Working Wisely with Shame
Shame is regarded as virtually a universal affliction, with everyone positioned somewhere on a shame continuum. It always starts as an external experience that becomes an internal belief where a person views self in a very negative way, e.g. I am worthless, useless, or not good enough. Often starting in childhood, this belief generates some of the most painful of all human emotions and the shame sufferer often views their shame as part of their identity, with no sense of how to separate themselves from it.
Consequently, those afflicted with shame go to great lengths to hide, suppress, and deny their shame giving it the toxic power to sabotage the healthy process of identity discovery and formation. Shame is associated with virtually every troublesome mental health issue including anxiety, depression, violence, self-harm, suicide, drug and alcohol abuse, obsessive behaviour, defiant behaviour etc. It is becoming increasingly clear that in order to make any positive move in improving human mental wellbeing, the experience of shame must be addressed. It is essential to enable people to achieve the contentment and wellbeing that can only arise from having a comfortable sense of self.
This workshop aims to discuss and address shame in a practical way by exploring several fundamental questions;
- What is shame?
- What causes shame? With particular focus on the shame inflicted, often unintentionally, by common parenting practices. These largely normalised practices are one of the reasons for shame’s ubiquity. An alternate parenting model will be explored.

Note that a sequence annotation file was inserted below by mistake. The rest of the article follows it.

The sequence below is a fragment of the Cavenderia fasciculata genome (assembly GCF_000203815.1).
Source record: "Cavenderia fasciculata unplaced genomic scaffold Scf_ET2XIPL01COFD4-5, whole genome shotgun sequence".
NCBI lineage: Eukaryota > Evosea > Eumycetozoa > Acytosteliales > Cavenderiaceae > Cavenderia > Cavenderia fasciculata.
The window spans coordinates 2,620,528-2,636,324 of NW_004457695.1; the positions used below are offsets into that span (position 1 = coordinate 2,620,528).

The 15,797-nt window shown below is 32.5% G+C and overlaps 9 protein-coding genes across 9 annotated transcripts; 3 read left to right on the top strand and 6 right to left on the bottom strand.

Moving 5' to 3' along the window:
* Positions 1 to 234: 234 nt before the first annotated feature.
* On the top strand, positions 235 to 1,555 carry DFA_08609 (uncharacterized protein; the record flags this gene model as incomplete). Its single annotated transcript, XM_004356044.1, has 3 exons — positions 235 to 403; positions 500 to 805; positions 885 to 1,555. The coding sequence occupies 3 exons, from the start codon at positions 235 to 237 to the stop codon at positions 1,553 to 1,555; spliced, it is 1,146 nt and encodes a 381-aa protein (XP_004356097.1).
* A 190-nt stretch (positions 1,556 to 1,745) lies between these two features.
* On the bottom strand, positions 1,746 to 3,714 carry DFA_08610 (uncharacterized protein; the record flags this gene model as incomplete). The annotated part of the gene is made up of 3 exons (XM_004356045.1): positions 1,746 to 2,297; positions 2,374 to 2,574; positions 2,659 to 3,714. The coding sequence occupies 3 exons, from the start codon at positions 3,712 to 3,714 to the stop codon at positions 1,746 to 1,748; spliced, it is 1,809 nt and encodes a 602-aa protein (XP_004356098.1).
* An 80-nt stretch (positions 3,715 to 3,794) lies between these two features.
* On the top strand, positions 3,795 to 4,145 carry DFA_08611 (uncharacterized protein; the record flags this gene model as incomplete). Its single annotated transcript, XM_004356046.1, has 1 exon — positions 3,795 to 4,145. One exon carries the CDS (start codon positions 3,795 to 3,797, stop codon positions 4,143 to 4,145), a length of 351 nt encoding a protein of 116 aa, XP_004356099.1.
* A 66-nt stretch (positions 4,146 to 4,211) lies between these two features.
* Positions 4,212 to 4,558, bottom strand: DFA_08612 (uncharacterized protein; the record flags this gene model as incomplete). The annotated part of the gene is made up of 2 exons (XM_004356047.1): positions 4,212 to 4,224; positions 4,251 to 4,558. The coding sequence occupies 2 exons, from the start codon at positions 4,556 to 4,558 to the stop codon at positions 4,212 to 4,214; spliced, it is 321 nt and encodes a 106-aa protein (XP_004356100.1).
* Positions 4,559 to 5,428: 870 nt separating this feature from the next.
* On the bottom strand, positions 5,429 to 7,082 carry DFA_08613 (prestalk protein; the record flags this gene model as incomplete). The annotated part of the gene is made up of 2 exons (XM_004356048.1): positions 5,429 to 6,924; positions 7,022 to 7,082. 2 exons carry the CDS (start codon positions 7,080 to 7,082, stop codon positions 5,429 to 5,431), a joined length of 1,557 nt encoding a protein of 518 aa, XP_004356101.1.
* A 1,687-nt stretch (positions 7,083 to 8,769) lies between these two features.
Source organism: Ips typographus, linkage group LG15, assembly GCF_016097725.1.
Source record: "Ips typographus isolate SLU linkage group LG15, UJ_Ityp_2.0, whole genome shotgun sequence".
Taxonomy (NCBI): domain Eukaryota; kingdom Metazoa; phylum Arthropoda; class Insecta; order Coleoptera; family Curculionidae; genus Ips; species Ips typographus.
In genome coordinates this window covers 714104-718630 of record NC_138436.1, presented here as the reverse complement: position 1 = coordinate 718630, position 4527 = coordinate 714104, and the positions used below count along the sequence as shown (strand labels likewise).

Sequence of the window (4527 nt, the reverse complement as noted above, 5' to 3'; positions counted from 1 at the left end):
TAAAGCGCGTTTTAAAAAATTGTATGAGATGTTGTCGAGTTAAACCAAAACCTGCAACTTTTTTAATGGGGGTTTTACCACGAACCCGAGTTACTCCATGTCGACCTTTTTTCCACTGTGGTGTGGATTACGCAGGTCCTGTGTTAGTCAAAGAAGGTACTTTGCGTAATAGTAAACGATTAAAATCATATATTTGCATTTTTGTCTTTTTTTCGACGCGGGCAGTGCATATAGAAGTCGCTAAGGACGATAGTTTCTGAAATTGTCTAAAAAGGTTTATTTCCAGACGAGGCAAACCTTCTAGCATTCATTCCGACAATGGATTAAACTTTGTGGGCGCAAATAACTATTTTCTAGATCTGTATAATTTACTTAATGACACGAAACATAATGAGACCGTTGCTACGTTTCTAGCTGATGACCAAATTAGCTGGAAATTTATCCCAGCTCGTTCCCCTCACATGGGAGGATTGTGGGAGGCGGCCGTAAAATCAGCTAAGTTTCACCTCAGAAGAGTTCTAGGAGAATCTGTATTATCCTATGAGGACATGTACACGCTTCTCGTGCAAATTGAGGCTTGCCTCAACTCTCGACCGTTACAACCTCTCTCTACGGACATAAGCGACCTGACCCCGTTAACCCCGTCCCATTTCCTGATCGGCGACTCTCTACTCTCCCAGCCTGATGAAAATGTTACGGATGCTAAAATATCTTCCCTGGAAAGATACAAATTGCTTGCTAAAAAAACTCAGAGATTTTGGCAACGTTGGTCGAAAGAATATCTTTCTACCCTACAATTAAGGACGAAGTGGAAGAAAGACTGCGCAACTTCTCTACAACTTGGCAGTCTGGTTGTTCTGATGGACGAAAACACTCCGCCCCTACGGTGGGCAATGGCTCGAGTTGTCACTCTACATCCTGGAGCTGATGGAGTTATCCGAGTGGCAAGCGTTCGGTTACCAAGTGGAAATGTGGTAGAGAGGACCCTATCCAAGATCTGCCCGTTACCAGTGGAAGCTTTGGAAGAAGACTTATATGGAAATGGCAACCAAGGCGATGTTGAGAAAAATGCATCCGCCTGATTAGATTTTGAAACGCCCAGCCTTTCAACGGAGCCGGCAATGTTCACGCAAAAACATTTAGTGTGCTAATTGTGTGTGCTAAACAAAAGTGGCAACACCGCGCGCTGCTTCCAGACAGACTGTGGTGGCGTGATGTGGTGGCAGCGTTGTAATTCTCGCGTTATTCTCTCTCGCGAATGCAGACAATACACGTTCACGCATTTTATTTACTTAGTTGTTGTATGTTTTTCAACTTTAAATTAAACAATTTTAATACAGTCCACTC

- What are the ways in which people try to manage their shame and what harm does shame inflict on an individual?
- What can we do as helping professionals to assist people of any age to heal from shame?
- How do we prevent future generations from catching shame?
Greg Yee is a family and individual Therapist, based in Canberra, with over 30 years’ experience of working therapeutically with issues relating to shame. He divides his time between his successful private practice, delivering training for professional audiences and supervising individuals and teams. Greg has previously delivered his ‘Family Violence” workshop for Compass Seminars and is returning to deliver this new workshop in response to demand from our customers to hear more from him. Greg presents with insight, clarity, and compassion, meaning this is a training opportunity not to be missed by anybody working with individuals and families.